First, but not the last, post on our transition to small town life from the city.
Win for small town living: movies here are cheap. There’s one movie theatre in our town and with a 2 for 1 coupon from the paper it’s only $4 to see a movie on a Saturday night. Add in that our sitter is $8/hr here (yeah for having a niece and nephew that babysit!) vs. the $16-$20/hr in Vancouver ($20/hr has been calculated as a livable wage in Vancouver), and date night is half off compared to the city. One of the reasons we moved here was for a lower cost of living and that’s proving true in many areas.
That’s not the only difference with movie night though. In true city mouse fashion we made a faux pas buying our tickets. We were nearby visiting the library (it’s beyond expectations good) in the afternoon and we thought we should pick up tickets in advance of the show that evening. This would be a common thing to do in the city – swing by and get tickets the day before or in the afternoon so you could assure you got a seat and could avoid all the long line ups that evening. Well, my husband really confused the cashier at the movie theatre. Apparently no one ever buys tickets in advance and their ticket system – they use those numbered draw tickets you get for 50/50 draws and such – wasn’t set up for it. He returned from the ticket buying with half of one of those 50/50 tickets and was told that if there was any confusion that evening we were to say ____’s name (the local movie theatre owner/operator) and that it was okay. That one half of a ticket was entry for both of us to that night’s show. After we went to the show that evening our city assumptions were even more obvious to us. The theatre was surprisingly large and a healthy turn out for a Saturday night movie here is a few dozen people. My brother had a good laugh at us and our “advance ticket”.
It’s slow and quiet here and so far we are loving it. I miss some things about the city, really mostly people right now, but I do not miss the noise from the number 17 bus that went by my bedroom window every twenty minutes. Of course, the number 17 was also incredibly useful to us, it took us over the Cambie bridge in a few minutes for doctor’s appointments and errands. As I continue to remind myself, no place is perfect.
Also, no place is without its wonderful surprises. The biggest initial surprise for me here: how cyclist and pedestrian friendly this town is. To step back a bit, before we moved I wondered how much we would cycle here as there are very few cycling paths, no protected cycling lanes and outside of the downtown area and the main road, there are very few sidewalks. With my city cycling eyes I doubted we could cycle easily here with the lack of infrastructure. In Vancouver I rarely cycled on roadways myself and wouldn’t allow my eight year old to ride in vehicle traffic: drivers were aggressive, didn’t give cyclists any space. And I was concerned about walking here, our favourite form of transportation, with the limited sidewalks. In Vancouver we practiced defensive pedestrianism, making eye contact with drivers, standing in the middle of the crosswalk with my arms out wide as my children crossed to assure drivers that weren’t looking over the hood of their car would either see me or, worst case, hit me and not them. I knew we would bike and walk in this small town I just expected to have to teach my kids an extra level of vigilance to protect them from vehicles.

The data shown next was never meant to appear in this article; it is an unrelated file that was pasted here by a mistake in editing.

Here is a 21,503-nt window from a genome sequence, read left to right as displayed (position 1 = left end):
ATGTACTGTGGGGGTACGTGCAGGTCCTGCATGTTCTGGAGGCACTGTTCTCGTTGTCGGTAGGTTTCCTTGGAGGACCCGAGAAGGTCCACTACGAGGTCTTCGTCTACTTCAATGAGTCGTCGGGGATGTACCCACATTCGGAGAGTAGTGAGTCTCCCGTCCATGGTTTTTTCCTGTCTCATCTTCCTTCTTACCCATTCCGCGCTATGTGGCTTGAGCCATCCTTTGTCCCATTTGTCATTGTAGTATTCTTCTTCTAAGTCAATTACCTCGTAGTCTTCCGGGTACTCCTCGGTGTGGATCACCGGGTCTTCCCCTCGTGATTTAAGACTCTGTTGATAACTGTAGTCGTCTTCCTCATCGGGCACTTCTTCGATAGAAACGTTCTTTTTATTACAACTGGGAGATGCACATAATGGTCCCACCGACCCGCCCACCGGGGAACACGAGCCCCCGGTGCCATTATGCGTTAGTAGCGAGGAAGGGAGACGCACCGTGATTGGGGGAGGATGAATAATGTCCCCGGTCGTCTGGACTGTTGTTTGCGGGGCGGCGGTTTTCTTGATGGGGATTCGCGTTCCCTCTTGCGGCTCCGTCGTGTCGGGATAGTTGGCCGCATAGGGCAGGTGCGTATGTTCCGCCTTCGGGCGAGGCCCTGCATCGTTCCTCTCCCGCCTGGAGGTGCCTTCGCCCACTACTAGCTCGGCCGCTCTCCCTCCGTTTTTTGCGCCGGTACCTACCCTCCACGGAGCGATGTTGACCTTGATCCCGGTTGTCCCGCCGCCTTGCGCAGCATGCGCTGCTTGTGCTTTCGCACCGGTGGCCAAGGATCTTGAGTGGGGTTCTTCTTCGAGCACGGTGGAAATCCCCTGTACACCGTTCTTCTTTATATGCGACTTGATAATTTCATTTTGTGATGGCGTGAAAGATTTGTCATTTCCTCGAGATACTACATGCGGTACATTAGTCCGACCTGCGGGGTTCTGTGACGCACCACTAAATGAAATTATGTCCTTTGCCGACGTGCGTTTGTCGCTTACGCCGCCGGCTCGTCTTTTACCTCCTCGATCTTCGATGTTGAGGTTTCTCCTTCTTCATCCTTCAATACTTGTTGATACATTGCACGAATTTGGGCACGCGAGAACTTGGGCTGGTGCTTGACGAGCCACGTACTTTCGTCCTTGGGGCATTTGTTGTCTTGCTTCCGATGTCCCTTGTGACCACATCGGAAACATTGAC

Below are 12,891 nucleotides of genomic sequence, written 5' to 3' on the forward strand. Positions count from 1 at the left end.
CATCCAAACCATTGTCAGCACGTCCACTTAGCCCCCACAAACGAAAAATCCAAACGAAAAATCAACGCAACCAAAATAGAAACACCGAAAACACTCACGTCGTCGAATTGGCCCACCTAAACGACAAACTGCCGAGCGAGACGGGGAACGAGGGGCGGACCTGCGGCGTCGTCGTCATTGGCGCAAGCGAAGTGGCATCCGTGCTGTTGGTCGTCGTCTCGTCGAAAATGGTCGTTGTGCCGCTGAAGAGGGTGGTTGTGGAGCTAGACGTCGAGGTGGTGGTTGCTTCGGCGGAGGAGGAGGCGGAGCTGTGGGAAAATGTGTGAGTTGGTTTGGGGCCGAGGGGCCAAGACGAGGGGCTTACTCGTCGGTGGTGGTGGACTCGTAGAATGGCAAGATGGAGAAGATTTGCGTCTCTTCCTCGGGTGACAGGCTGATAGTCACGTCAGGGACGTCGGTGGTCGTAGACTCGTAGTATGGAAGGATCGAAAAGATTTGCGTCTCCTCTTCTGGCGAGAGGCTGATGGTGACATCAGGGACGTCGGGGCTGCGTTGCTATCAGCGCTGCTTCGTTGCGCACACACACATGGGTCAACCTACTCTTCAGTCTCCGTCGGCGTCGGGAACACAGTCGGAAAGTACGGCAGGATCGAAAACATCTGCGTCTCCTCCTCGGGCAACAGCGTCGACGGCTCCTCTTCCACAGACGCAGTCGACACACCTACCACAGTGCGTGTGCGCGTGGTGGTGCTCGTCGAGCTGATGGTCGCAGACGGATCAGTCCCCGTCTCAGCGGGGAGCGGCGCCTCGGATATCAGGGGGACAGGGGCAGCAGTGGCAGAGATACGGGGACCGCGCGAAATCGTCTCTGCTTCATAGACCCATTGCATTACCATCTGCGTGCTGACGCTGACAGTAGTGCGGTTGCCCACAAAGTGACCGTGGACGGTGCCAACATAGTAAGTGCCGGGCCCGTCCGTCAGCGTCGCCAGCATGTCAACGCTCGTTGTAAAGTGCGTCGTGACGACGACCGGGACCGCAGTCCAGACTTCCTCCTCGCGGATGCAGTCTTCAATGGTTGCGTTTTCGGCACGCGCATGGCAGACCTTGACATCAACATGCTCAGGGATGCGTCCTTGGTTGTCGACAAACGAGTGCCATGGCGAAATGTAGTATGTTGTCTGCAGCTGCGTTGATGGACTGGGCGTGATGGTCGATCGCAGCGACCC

Well, I made a dumb assumption. In Vancouver the focus seems to be on infrastructure to encourage active transportation. And I thought you could really only have active transportation with separated bike lanes, sidewalks and walking and cycle paths. What I have seen since moving to a small town is that less traffic and, SO IMPORTANT, drivers that are aware of pedestrians and cyclists, share the road with them and take ownership for their safety, creates safe active transportation options too. The first week here we rode bikes to school and daycare drop off every morning and afternoon. Everyday Chris and I commented on how drivers gave us so much room, slowed down or even stopped to let our young cyclist get ahead. Drivers waved at us, smiled at us and really saw us in a way that I did not experience living in a city. We’ve put more miles on our Yuba Mundo cargo bike since we got here than we did all summer. I’m even thinking about winterizing it….
The experience of cycling and walking in this small town has been such a wonderful surprise. I’ve guessed that the responsive and aware drivers here must be due to the fact that it’s so small, everyone knows everyone. They see people on the roadway and not only feel a responsibility to keep them safe but they may want to slow down, roll the window down, and say hi. Also, people aren’t in a rush here. It really takes no time at all to get places so there’s no need to speed. There’s no sidewalks so everyone really has to share the road. And, another win for this town, there are lots of people out walking and cycling. We aren’t alone. The healthy amount of non-drivers on the road makes it safer for everyone. Drivers aren’t surprised at the pack of kids walking home from school, the senior on his e-bike or the new young cyclist that’s taking up the whole road so the driver takes less than a minute out of his or her day and waits to pass.
Hopefully more nice surprises in store for us as we face our first ‘real’ winter. Snow in the forecast, winter boots are ready and kids are excited for snow angels and making snowpeople!
Has anyone else experienced this same culture – culture shock? I’d love to hear from anyone that has done the small town to big city or reverse.